Two more Parti Québécois members of the national assembly, Deux-Montagnes MNA Benoît Charette and Groulx MNA René Gauvreau, have left the party to sit as independents.

The two are the fifth and sixth MNAs to resign from the party in the last two weeks.

Charette told reporters Tuesday morning that his decision to quit has nothing to do with PQ Leader Pauline Marois, who he said he respects immensely.

The former PQ immigration critic said he was pushed to resign because he believes the PQ's refusal to reject the idea of holding a referendum in its first mandate after election is a mistake.

Charette, who has been thinking about leaving the PQ caucus since March, said Quebecers are not ready for a referendum and that "a third failure [of the Yes side] would be disastrous."

Charette, 34, is one of the 12 younger members of the PQ who recently signed an open letter addressed to former premier Jacques Parizeau, asking him to allow the young blood of the party to lead the way to sovereignty.

Gauvreau asked to step down

Gauvreau, whose riding is just north of Montreal, has agreed to leave the PQ caucus after being asked to do so by the party's leader.

Marois asked the MNA to step aside temporarily, pending a probe into  alleged siphoning of riding office money by a former aide.

Gauvreau, 56, has been absent from the national assembly for months due to health problems.

His Groulx riding is located in the lower Laurentians and contains the towns of Boisbriand, Rosemère and Sainte-Thérèse, Que. Charette's Deux-Montagnes riding is just west of Groulx, and contains the town of Saint-Eustache.

The crisis within the PQ began when three prominent members — Louise Beaudoin, Pierre Curzi, and Lisette Lapointe — quit on June 6, citing issues with Marois and the direction the party was moving in. They were also unhappy with proposed legislation dealing with management of a future Quebec City arena, a bill that Marois had asked her caucus to support.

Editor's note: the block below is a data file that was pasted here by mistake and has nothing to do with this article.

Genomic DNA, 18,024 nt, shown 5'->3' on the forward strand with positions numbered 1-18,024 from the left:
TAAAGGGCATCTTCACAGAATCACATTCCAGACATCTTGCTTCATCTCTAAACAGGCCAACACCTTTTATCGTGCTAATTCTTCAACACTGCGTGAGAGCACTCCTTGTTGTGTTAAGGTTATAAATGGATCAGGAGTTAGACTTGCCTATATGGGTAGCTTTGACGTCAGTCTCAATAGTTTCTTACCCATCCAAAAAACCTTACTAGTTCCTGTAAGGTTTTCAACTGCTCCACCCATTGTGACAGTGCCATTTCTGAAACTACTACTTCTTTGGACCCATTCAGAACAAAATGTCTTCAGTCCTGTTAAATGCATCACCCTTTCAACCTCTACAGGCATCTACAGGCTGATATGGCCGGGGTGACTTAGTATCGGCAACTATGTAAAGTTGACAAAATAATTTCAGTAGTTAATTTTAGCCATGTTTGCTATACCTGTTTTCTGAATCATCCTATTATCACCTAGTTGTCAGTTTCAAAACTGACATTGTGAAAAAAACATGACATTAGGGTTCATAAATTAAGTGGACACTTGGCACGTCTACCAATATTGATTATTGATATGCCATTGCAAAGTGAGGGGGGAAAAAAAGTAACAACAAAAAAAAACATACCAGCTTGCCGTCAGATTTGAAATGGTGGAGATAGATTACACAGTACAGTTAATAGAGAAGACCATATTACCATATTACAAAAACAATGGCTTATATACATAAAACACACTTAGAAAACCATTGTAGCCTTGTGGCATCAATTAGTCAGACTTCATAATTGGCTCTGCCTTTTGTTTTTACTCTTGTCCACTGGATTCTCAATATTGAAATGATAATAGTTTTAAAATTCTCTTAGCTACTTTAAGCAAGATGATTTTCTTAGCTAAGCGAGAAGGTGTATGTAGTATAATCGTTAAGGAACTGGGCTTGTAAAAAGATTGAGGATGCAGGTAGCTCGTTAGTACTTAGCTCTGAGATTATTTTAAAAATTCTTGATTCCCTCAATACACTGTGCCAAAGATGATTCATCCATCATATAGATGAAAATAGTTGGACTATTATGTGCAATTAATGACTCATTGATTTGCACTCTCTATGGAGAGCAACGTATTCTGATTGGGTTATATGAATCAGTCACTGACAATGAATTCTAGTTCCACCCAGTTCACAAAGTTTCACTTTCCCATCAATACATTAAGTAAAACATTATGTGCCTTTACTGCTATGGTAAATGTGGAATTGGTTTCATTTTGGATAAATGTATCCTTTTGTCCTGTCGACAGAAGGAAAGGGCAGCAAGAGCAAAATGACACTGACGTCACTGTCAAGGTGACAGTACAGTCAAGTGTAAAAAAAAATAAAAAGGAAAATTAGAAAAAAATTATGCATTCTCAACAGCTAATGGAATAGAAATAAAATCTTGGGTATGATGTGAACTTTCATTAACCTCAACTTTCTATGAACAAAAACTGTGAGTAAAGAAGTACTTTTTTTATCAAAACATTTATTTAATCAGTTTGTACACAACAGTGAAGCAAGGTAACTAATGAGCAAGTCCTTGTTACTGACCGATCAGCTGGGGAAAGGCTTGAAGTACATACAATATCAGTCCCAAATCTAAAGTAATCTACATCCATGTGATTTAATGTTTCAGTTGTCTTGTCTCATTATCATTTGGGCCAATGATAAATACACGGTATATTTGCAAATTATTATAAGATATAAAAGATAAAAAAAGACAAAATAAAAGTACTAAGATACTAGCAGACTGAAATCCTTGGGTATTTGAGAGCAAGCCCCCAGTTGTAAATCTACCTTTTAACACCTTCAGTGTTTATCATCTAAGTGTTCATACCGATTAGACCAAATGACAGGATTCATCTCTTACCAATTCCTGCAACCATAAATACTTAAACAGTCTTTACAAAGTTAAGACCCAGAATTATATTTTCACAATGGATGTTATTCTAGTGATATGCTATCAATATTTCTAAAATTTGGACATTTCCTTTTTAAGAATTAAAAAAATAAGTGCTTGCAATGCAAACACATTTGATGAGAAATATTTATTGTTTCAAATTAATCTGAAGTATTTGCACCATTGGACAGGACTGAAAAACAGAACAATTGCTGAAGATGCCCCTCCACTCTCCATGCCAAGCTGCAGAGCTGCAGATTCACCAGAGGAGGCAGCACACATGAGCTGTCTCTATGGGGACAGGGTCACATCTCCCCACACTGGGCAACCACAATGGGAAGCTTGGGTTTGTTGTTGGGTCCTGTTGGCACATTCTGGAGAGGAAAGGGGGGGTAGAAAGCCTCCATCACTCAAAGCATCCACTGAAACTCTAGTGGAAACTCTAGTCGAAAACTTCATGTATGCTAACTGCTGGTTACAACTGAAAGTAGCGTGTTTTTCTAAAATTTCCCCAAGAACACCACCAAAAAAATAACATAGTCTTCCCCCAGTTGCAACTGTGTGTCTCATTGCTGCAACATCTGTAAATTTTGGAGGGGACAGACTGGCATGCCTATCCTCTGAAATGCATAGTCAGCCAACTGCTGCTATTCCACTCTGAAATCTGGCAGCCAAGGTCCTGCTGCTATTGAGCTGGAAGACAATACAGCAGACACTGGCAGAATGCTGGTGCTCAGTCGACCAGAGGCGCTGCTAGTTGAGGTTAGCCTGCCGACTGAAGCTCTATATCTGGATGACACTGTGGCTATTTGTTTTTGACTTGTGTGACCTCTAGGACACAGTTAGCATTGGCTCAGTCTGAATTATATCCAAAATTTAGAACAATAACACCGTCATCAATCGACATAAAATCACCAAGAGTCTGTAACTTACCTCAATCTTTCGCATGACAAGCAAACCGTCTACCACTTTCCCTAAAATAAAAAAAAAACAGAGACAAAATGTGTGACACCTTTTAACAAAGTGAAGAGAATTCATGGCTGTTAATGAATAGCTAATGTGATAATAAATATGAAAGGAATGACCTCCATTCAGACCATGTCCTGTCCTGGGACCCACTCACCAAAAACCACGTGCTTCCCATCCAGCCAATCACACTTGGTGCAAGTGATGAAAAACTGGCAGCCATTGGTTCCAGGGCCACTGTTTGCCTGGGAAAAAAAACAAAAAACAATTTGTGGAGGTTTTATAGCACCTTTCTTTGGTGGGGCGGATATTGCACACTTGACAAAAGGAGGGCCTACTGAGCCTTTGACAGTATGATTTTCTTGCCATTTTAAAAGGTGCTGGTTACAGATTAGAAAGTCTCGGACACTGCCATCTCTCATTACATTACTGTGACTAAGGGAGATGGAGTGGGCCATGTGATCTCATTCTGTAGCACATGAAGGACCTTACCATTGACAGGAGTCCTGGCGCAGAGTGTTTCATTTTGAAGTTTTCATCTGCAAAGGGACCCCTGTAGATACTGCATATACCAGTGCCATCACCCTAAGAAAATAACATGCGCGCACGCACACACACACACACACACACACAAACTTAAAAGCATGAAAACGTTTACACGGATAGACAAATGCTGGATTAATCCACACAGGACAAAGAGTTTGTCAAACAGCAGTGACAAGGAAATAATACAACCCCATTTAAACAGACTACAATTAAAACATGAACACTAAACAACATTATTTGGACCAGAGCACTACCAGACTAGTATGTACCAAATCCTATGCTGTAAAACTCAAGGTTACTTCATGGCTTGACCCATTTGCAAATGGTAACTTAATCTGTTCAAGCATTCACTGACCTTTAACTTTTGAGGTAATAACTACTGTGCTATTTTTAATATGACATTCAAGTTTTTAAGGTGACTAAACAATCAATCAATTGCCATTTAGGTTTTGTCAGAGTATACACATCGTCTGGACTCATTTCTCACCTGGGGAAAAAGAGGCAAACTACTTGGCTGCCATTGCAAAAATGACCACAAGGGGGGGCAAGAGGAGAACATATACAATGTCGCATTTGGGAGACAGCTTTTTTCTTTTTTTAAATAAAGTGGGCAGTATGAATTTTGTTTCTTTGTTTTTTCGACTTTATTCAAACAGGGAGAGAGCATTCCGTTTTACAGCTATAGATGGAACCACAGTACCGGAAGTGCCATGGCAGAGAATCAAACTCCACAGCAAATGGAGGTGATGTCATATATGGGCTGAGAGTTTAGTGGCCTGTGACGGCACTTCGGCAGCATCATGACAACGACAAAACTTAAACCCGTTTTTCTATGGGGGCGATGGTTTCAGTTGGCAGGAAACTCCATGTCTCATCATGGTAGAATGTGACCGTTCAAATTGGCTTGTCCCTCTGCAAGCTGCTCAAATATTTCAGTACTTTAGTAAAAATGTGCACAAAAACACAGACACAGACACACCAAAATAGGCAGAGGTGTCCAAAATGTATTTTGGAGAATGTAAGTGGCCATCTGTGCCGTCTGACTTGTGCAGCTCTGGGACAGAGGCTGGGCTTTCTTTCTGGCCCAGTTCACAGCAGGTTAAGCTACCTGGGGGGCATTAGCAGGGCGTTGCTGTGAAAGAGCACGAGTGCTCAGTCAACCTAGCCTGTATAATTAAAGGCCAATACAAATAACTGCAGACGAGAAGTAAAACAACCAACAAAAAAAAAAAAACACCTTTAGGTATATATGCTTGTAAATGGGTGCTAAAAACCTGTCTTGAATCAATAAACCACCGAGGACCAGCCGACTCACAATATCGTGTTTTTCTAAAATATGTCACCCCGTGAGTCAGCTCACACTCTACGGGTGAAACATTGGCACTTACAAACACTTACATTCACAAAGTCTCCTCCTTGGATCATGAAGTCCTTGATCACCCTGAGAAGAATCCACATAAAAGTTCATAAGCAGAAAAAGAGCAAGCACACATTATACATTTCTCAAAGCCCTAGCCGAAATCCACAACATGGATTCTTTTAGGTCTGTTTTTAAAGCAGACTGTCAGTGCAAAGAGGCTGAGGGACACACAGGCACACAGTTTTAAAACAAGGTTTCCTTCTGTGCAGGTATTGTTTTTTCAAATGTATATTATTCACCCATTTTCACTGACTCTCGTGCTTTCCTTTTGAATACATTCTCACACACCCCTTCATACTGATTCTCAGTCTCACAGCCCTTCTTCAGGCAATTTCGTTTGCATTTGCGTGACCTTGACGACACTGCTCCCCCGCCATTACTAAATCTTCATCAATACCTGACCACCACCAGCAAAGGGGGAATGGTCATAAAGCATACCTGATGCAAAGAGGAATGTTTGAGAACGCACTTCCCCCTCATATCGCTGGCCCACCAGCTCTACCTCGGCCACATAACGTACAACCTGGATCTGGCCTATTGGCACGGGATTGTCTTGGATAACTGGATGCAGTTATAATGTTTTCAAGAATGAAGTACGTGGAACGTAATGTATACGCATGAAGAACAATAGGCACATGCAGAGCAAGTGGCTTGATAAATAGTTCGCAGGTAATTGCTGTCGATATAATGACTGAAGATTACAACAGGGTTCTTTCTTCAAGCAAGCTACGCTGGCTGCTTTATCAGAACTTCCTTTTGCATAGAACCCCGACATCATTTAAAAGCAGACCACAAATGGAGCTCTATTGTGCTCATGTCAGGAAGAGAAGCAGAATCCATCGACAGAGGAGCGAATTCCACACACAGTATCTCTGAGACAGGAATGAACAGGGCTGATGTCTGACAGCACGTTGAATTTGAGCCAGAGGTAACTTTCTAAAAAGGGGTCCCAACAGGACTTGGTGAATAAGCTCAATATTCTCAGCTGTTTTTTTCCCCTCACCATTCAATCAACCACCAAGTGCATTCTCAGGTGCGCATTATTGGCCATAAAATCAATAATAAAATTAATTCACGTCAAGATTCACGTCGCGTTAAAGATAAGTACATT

The following day, they were joined by Jean-Martin Aussant, a promising younger member of the PQ, who said he was upset with the party's lack of a clear path towards sovereignty.

All four are now sitting as Independents.

Charette distanced himself from the reasons given by his four former colleagues, who were more concerned with what they perceived as Marois's reluctance to move towards the goal of sovereignty as quickly as possible.

New separatist party in the works?


Pierre Curzi, middle, is holding a public meeting Tuesday about Quebec's current political climate and the idea of a new separatist party is likely to come up. (CBC)

Some of the former Parti Québécois MNAs who have left the caucus are being linked to the idea of a new separatist party in Quebec.

Curzi has scheduled a public meeting for Tuesday evening in Otterburn Park, in his Borduas riding, to talk about his resignation and the current political situation, a meeting Beaudoin and Lapointe are expected to attend.

When asked about his future, Curzi, a former actor and popular politician, told online sovereigntist magazine L'aut'journal that he was "open to anything."

Aussant will not be at Tuesday's meeting due to a scheduling conflict, but he told French-language daily Le Devoir that he would have loved to be there.

The former PQ MNA for Nicolet-Yamaska said creating a new party is an option that he and others are considering.

"It's not as easy as saying we'll create a party and going for it," Aussant said, warning that it will take a lot more discussion before a new political party becomes a reality.

Marois will be discussing that and more at an emergency caucus meeting she has called for Wednesday afternoon in the Quebec City area.

The latest resignation leaves the PQ with 47 members in the 125-seat national assembly, while the governing Liberals have 65.